Servings: 16 Prep: 10 mins Cook: 10 mins Total: 45 mins
As stated on my Mexican Thanksgiving blog post, this recipe is really just a variation of my favorite Holiday Turkey recipe. I mean, if you’ve got a good thing… tweak it!
Realistically, you could take the original Turkey Magic and infuse just about any flavor with it. Imagine this recipe with a Caribbean Jerk flavoring. It would be fantastic! Or, take some the aromatics out of the brine and go simple, with just a salt water brine. Then, use a Thai curry paste for an INCREDIBLE taste sensation for 10 people! Imagine taking something like a Harissa for a North African flair. Slather a thick layer of Harissa all over the outside of the roasts and roast ‘em up. Amazepucks! (Amazeballs has fallen out of vogue).
The point is, turkey is a large bird and is frequently the most affordable meat available. You can brine it to maintain a flavorful and juicy roast. The meat is quite neutral and can go in a variety of directions, for several meals or several people. It goes a long way!
In this case, because I was in Mexico over a Thanksgiving Holiday, I wanted to do something using some of the local flavors. I made a very basic pesto from fresh cilantro, sesame seeds, garlic, ground coriander seed, coconut oil, lime juice and salt. It was a bright green paste and made for an interestingly complex Turkey extravaganza. If I stretched my imagination, it was almost like a distant Turkey Mole. Wonderful!
¡Feliz día de acción de gracias!
Note: It is highly suggested you read through the bigger Brined Turkey Magic recipe for videos and tips.
- Mexican Thanksgiving Blog Post
- Brined Bacon Wrapped Turkey Magic with Gravy
- Sweet Tomatillo Marmalade
- Butternut, Chayote, and Pecan Hash
- Chewy “Blue” Chia Tortillas
- Festive Mexican Cabbage Salad
Brined Cilantro Pesto TurkeyPrint Rate
- 1/2 cup kosher salt (or 1/4 cup [60 mL] table salt)
- 4 cups ice cubes
- 2 bunches cilantro washed and dried
- 1 medium onion diced
- 8 each garlic cloves crushed
- 1 tbsp ground coriander seed
- 2 each boneless turkey legs
- 2 each boneless turkey breasts
- 2 tbsp sesame seeds
- 1/2 cup coconut oil
- butchers twine
- salt and fresh cracked black pepper to taste
- The day before you plan to serve this turkey... Make sure you have a de-boned turkey, all set and ready to go. If you don’t, you’ll need a raw turkey. Remove its bones. See video in the Brined Magic Turkey recipe.
- In a large pot (large enough for a gallon [3.75 L] of liquid), bring 3 cups (720 mL) of water to a boil.
- Add the 1/2 cup (120 mL) kosher salt. Whisk the water, until the salt dissolves.
- Add enough water to your ice to create 5 cups (1.2 L) of ice water. Add to the brine. Make sure the brine is cold.
- Cut the tops of the cilantro off both bunches of cilantro and set aside. Place the stems into the brine.
- Add the onions, half of the chopped garlic and half of the ground coriander to the brine. Stir.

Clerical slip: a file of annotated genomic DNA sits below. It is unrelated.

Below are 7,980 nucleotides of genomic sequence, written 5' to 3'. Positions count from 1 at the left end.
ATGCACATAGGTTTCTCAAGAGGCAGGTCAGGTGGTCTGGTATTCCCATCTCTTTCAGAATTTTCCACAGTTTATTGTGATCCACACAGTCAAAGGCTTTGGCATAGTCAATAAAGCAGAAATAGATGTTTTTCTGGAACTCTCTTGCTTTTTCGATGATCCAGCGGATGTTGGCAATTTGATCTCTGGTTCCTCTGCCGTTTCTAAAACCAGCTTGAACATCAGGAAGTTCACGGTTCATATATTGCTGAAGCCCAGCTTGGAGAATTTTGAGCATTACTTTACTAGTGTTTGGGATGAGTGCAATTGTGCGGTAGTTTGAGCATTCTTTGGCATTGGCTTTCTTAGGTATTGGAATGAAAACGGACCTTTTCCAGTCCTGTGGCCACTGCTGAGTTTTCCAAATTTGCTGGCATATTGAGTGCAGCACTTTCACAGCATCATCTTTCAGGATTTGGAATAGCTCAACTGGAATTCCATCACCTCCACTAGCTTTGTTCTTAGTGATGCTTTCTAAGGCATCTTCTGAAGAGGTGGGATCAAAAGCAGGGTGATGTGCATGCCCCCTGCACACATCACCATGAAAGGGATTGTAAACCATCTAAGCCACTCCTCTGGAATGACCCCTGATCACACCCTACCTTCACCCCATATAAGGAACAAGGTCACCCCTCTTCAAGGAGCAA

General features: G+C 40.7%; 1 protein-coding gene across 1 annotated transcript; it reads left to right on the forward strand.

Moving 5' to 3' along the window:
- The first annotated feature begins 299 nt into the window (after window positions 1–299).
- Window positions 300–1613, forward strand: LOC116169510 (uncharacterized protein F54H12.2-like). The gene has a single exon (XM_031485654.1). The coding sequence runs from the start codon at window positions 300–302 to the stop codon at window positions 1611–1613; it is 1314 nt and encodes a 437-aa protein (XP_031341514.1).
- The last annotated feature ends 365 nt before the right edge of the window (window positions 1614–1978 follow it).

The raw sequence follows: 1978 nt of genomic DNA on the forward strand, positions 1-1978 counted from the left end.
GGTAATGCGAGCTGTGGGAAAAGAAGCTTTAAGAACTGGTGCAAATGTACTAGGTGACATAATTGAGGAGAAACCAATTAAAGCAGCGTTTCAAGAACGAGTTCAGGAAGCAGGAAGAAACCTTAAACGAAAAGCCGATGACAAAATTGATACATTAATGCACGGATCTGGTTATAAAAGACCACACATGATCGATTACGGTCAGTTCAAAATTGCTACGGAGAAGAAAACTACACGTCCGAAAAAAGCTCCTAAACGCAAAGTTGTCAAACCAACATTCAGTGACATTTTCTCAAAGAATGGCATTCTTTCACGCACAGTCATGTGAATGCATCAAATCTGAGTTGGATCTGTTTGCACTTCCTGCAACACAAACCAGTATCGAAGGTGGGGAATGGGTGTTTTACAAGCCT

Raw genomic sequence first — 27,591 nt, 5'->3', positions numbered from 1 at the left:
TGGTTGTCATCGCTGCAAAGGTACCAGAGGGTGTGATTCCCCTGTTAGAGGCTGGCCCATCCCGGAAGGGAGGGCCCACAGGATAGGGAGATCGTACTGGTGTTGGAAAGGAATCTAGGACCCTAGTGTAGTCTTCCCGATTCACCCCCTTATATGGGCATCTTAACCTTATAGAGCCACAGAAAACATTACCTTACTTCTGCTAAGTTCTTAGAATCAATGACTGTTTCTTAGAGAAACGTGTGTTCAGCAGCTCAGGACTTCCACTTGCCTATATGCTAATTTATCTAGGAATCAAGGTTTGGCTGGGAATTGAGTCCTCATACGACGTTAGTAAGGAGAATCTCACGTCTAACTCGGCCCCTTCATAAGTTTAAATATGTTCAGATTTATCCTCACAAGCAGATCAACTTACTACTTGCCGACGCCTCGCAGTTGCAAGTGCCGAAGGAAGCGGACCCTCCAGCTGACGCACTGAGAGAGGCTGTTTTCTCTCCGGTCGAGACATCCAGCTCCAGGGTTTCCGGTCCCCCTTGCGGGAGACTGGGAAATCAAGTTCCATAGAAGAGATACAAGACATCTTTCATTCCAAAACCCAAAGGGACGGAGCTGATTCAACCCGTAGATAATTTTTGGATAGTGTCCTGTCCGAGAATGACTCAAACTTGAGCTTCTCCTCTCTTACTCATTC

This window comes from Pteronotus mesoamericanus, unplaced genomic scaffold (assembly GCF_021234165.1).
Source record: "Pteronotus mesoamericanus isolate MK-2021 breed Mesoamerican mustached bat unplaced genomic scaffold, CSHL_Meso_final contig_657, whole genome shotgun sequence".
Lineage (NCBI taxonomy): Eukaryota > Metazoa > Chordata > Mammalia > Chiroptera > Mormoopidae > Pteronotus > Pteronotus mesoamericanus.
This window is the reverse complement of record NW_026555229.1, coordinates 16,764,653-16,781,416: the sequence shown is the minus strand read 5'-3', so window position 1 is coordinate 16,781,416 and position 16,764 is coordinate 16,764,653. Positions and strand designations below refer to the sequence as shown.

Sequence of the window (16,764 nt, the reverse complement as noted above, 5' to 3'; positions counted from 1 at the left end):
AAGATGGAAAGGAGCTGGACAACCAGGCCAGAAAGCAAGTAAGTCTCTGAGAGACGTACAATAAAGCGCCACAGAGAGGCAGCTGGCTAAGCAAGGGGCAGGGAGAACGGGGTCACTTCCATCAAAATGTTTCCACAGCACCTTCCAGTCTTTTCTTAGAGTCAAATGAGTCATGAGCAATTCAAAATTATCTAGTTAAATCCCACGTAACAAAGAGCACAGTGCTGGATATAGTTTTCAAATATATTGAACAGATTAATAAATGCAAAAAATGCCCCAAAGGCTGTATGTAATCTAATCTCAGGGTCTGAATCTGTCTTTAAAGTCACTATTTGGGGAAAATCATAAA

- I typically like to brine boneless turkey for about 8 hours. I put it in the brine as I head to bed, then remove it, wash it and dry it, first thing in the morning. Soooo... about bedtime, add the turkey breasts and leg meat to the brine. Make sure the turkey is completely submerged. If it's not, you can weigh the turkey down.
- Place the turkey and brine into a refrigerator. Brine the turkey for between 2 and 10 hours. Any brining is good, even an hour. Longer is better, up to 12 hours. After 12 hours, the turkey meat starts to deteriorate, resulting in salty and somewhat mealy roast.
- Just before pulling the turkey from the brine is a good time to make the pesto. Place the remaining cilantro, garlic and ground coriander into a food processor with the sesame seeds and coconut oil. Season with about 2 tsp (10 mL) salt and a bit of pepper. Puree until it makes a nice paste. Set aside.
- When the turkey has been brined, remove it from the brine and wash thoroughly under cold water. Pat the turkey dry and set aside. Discard the brine. It cannot be re-used.
- When ready to roast the turkey, preheat oven to 450F (232 C).
- Lightly grease a roasting pan and set aside.
- Coat the turkey with the pesto in a very large bowl. Be careful not to tear or remove the skin.
- Roll the two turkey legs together, as tightly as possible, with the skin on the outside. Tie the two legs together into a nice roast with butchers’ twine (see the video in the Brined Magic Turkey recipe). Gently move the roll to the roasting pan. Be sure to leave enough room for the turkey breast roast.
- Put one breast, skin side down, on a cookie tray. Now, place the other breast, skin side up, above the first breast. Make sure the breasts are reversed, to help create a more consistent width. Now, tie the roast with butchers’ twine. Place the roast in the roasting pan with the leg meat.
- Place the roasting pan in the hot oven. After 15 minutes, turn the heat down to 350 F (177 C).
- After 45 more minutes, check the internal temperature on the turkey. Assuming the legs were rolled side by side, it should be a far thinner roast, causing it to cook much faster. So, test the deepest part of the breasts. Unless your breast roast is tiny, it’ll likely need a bit longer. Test the temperature every 10 to 15 minutes from this point forward. Use this opportunity to baste the roasts with any fat or juices that had collected in the pan. The roast will likely take somewhere between 1 to 2 hours (for a huge roast). Once the roast’s internal temperature is 160 F (71 C), remove it from the oven. Place the roasts on a large platter under some foil, in a warm place. Allow them to rest for about 15 to 20 minutes, before slicing.
- Slice and serve!
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